Monday, August 28, 2023

Performing for the Masses


Juliette N. Kayyem is a lawyer, author, former Boston Globe columnist, former Homeland Security official in the Obama Administration, weekly guest on Boston Public Radio, and national security analyst for CNN. Either she can't hold a job or has a wealth of experience and knowledge few others do. Unlike most people well traveled, in her case it's the latter.

Kayyem also writes for The Atlantic, and on Saturday morning wrote about the murder of three black persons in Jacksonville, Florida by an assailant who evidently picked them out for their race. Accordingly, Kayyem noted

The Jacksonville killer, though, wasn’t just killing for his own and neo-Nazi branding. His other audience was the Black community, there and throughout the nation....

The Saturday shooting occurred on the fifth anniversary of the Jacksonville Landing mass shooting—a fact the killer was apparently aware of. It also occurred on the 60th anniversary of Martin Luther King’s “I Have a Dream” speech at the civil-rights March on Washington for Jobs and Freedom. Whether the killer knew this doesn’t really matter. African Americans do.

We have heard, and will continue to hear, this and similar points about white supremacy on liberal, non-progressive MSNBC and CNN because the murders were intrinsically related to race. However, Kayyem goes where very few others go- at the story behind the story- when she explains

His actions yesterday were not just a hate crime. They were a performance for all the world to see. This is the age of mass shooting as production. And we misunderstand what is happening if we see this as a play with only one act at a time.

The Jacksonville crime was one of a larger pattern, Kayyem recognizes, inasmuch as

Right-wing violence is done by individuals, but they are organizing and learning from an online apparatus as well as the actions of previous like-minded killers. Mass killings from the past, in New Zealand or Norway or South Carolina, are studied and replicated, each feeding off the others. Like foreign terror groups, these men seek to use violence as a way to attract attention to their cause. “The culture of martyrdom and insurgency within groups like the Taliban and ISIS is something to admire and reproduce in the neo-Nazi terror movement,” a 2019 online poster advocated on a neo-Nazi site. These killings are done to amplify that movement’s perverse narrative of America—that white people are still in charge and that many of them are willing to kill to prove it, and they do so publicly to terrorize.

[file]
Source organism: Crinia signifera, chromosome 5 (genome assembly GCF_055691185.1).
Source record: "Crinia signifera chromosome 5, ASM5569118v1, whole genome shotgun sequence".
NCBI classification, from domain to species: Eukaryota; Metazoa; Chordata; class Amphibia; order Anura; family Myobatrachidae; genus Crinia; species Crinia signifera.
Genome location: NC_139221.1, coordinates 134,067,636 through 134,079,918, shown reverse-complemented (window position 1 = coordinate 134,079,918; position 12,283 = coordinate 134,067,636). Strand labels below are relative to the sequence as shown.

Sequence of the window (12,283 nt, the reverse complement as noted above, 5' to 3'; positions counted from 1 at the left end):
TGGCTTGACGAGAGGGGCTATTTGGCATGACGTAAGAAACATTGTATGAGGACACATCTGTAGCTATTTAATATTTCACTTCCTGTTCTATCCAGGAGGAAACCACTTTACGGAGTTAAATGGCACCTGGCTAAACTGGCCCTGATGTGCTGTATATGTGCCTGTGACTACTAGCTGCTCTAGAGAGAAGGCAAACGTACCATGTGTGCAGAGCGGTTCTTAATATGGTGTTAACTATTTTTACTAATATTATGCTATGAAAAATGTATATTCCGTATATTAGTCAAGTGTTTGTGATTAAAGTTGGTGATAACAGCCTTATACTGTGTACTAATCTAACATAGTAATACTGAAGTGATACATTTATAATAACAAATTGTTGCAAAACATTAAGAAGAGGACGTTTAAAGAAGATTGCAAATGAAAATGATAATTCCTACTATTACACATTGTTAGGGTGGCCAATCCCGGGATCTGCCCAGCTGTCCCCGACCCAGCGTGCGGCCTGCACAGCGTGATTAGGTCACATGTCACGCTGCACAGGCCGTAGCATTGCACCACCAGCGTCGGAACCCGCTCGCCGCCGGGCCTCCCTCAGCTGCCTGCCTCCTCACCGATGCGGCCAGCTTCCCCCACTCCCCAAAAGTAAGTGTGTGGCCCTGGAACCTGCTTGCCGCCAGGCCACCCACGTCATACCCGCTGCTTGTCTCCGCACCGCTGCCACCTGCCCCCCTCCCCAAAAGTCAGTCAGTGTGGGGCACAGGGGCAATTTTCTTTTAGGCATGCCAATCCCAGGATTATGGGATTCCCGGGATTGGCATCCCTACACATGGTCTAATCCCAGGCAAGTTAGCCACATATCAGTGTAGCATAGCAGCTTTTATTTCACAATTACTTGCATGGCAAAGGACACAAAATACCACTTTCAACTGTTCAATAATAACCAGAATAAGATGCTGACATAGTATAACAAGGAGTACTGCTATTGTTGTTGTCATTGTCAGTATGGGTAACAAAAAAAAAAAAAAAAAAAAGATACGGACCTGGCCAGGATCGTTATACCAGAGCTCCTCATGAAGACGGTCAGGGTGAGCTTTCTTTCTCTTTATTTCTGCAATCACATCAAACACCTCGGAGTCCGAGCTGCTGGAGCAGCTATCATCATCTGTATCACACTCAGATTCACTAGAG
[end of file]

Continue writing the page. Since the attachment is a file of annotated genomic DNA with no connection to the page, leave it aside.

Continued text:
In an age of social media and the dark web, members of this sect find one another on platforms that welcome them. The public display of hate is part of the act. In recent years in Jacksonville, and in Florida more generally, the neo-Nazi movement has grown. Earlier this year, neo-Nazis projected anti-Semitic messages on buildings—look at us!—throughout the state. These were linked to a Jacksonville-based neo-Nazi group called National Socialist Florida (NSF). We do not yet know if the Jacksonville shooter had any knowledge of or ties to that group, but a federal civil-rights investigation will surely look into that question.

Look at us.  It's the performance that emboldens and energizes.  Normally, the impulse to be performative takes relatively benign forms, such as going to a concert, standing throughout and taking pictures of oneself to send to friends and relatives. However, among individuals who lack easy access to, or comfort with, firearms and are scarred by evil, the performance can take a much darker and deadlier form. In Jacksonville

According to information released at yesterday’s press conference, before he pulled the trigger, the gunman called his father. He directed him to look at his computer, where he had left his manifestos, the playbill of right-wing terror. He wanted to make sure his intentions were known. Hate-filled screeds had been written to his parents, law enforcement, and the media; he was leaving nothing unsaid.

Race, of course, here and in other instances. However, there also is a story to be told about social media (from four years ago, below) and its perverse impact upon millions of young Americans whose actions do not sink to the level of mass murder. 

Periodically, this sparks a flurry of concern about among elected officials, leading nowhere. More often, there is silence. Juliette Kayyem's voice is not enough to move the needle. However, along with the need for gun safety legislation, the influence of social media upon vulnerable Americans cannot be neglected forever if we wish to prevent incidents even more horrifying than we witnessed over the weekend in Florida.


 



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